March 24

GUEST CURATOR: Ceara Morse

What was advertised in a colonial American newspaper 250 years ago today?

Mar 24 - 3:24:1767 South-Carolina Gazette and Country Journal
South-Carolina Gazette and Country Journal (March 24, 1767).

“SUNDRY houshold goods, plate, several dozen bottles of old arrack.”

Even though eighteenth-century America was built on drinks – the social and often political drink of tea and the economic production of rum – some colonists also enjoyed more expensive choices of drinks. The commodity that drew me to this advertisement was the “several dozen bottles of old arrack.” From the context, I gathered that it was some form of drink, most likely alcoholic. According to Chuck Hudson’s explanations of “Beverages in the Georgian Era,” Arrack is a form of alcohol from Indonesia which was distilled from sugarcane. It was first popular in London, and through Anglicization, it became popular in the colonies. This was the type of drink one would get if one “could afford better than the basic.” Since England wanted to control trade with the colonies, the Arrack was “shipped from the East Indies to England before it could be trans-shipped to America.” This also made it quite expensive.

This brings me back to the advertisement itself. The previous owner, the late Robert Hume, must have been a wealthy man with what was being sold. He had several bottles of Arrack, which was a feat in it of itself. This was also shown with how much land Mr. Hume seemed to own.

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ADDITIONAL COMMENTARY: Carl Robert Keyes

Merchants, shopkeepers, and artisans who promoted new goods placed most advertisements for consumer goods featured on the Adverts 250 Project, yet early Americans acquired goods a variety of ways. In addition to imported items recently arrived on ships from London and other ports in the British Atlantic world, secondhand goods circulated widely in eighteenth-century America. Colonists willingly sold or passed on some of their possessions for a variety of reasons, but other goods reentered the marketplace via theft or estate sales.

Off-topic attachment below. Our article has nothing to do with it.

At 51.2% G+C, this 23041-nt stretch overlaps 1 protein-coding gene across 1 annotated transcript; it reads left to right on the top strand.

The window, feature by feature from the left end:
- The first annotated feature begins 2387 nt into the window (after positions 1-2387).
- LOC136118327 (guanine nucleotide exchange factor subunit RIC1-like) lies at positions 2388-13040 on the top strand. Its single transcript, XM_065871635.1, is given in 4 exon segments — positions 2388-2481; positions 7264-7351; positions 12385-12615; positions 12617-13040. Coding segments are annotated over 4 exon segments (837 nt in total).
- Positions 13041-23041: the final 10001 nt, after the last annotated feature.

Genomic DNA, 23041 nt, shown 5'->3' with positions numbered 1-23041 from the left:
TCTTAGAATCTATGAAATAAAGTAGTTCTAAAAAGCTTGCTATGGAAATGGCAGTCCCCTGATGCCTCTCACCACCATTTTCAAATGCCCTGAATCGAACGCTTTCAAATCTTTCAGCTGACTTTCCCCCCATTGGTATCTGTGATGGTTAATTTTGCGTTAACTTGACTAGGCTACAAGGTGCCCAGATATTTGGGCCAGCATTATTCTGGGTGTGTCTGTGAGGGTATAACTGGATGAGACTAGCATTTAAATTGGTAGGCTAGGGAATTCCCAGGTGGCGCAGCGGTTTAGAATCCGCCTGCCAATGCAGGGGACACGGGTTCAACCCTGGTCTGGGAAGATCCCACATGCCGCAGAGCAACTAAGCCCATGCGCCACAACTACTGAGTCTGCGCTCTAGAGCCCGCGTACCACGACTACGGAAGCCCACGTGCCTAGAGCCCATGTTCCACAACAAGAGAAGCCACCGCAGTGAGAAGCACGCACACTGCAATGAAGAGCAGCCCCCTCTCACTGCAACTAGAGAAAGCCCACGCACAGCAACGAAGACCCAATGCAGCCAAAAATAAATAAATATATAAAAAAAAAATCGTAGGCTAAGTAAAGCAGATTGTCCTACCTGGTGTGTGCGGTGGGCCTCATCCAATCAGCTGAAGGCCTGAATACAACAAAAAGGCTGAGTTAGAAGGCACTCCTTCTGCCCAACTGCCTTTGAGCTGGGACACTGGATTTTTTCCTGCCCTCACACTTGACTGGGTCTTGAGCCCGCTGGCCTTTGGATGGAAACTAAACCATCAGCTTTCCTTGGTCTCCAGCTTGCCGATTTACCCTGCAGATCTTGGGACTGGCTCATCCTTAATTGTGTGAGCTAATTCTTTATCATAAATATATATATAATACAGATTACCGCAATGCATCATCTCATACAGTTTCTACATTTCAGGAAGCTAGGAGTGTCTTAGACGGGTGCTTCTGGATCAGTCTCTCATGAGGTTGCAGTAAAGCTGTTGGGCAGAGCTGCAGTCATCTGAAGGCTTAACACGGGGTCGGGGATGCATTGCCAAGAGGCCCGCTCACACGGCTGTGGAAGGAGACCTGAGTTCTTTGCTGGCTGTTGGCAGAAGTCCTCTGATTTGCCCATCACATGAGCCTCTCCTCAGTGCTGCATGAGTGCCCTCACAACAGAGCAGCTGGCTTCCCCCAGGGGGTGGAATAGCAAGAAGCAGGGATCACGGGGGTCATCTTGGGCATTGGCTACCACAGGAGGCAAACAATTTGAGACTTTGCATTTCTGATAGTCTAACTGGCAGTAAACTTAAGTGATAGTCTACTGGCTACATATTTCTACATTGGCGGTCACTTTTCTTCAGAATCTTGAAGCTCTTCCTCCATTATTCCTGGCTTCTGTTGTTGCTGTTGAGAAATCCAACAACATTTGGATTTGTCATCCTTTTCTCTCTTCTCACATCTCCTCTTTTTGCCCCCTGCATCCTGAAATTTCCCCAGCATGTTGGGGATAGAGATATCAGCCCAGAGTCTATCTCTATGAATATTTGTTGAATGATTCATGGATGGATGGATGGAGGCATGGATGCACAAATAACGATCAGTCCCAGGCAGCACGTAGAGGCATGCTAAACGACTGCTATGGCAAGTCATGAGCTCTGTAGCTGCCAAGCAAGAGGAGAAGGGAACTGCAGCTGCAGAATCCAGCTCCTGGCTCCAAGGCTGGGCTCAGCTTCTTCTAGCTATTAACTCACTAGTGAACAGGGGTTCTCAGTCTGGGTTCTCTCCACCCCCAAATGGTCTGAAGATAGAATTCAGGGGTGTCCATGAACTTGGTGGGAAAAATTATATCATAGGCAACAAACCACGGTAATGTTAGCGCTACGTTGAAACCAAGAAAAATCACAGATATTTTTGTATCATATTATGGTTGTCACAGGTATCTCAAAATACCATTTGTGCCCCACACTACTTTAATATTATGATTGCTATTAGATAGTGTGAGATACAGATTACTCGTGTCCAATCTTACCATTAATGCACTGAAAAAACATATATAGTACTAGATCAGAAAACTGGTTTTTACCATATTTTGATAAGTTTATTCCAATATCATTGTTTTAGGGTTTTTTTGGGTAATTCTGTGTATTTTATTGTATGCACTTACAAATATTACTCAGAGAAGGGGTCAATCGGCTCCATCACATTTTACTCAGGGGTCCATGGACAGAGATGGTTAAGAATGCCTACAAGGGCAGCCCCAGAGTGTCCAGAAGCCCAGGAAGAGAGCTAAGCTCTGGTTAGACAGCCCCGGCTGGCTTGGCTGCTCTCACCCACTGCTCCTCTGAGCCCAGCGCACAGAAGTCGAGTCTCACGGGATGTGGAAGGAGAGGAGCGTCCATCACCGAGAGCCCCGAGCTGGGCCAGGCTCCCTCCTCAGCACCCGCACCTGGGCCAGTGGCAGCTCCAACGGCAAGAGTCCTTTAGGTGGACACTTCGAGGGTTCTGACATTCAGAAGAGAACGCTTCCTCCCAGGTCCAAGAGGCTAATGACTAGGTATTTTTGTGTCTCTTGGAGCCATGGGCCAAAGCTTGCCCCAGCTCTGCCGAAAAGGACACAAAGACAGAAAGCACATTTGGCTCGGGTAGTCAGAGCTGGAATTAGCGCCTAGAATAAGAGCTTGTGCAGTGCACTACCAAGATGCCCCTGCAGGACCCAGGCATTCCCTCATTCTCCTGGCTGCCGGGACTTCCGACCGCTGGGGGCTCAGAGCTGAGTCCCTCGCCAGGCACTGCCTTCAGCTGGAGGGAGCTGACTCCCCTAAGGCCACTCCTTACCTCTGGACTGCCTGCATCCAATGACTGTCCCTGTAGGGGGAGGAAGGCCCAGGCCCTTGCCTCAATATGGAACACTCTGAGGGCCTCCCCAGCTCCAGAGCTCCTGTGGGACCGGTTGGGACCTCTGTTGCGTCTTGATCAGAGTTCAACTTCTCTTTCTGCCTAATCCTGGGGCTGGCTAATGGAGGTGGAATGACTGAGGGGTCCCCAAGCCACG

In addition to “several dozen bottles of old arrack,” the executors of Robert Hume’s estate also advertised “SUNDRY houshold goods,” likely a more affordable option for some colonists than purchasing new wares from South Carolina’s merchants, shopkeepers, and artisans. Another advertisement in the same issue of the South-Carolina Gazette and Country Journal announced an auction for “SOME HOUSHOLD FURNITURE, WEARING APPAREL, and sundry other Articles, lately belonging to a Person deceased.” Surely readers could find some bargains there as well!

Elsewhere in the same issue, Alexander Caddell announced that he had “STOPT from a Negro who offered them for sale, a pair of very good Buck-skin Breeches, almost new.” Caddell indicated that he ran a “breeches-maker’s shop in Broad-street.” Presumably the “Negro” approached Caddell with an opportunity to supplement his inventory, hoping that the breechesmaker would not much care about the origins of the breeches. Advertisements for runaway slaves and indentured servants often listed clothing they had taken with them, which could be used for disguises or sold or exchanged. On a fairly regular basis, shopkeepers placed notices indicating that thieves had stolen multiple items, not just a single article of clothing. Black and white colonists frequently colluded in what Serena Zabin has called the “informal economy” of stolen and secondhand goods.

John Davies advertised an assortment of textiles and other wares “Imported in the Minerva, from London” in the March 24 issue of the South-Carolina Gazette and Country Journal. He informed potential customers of his inventory not only because he competed with other merchants and shopkeepers but also because colonists acquired some of their possessions through the market for secondhand goods.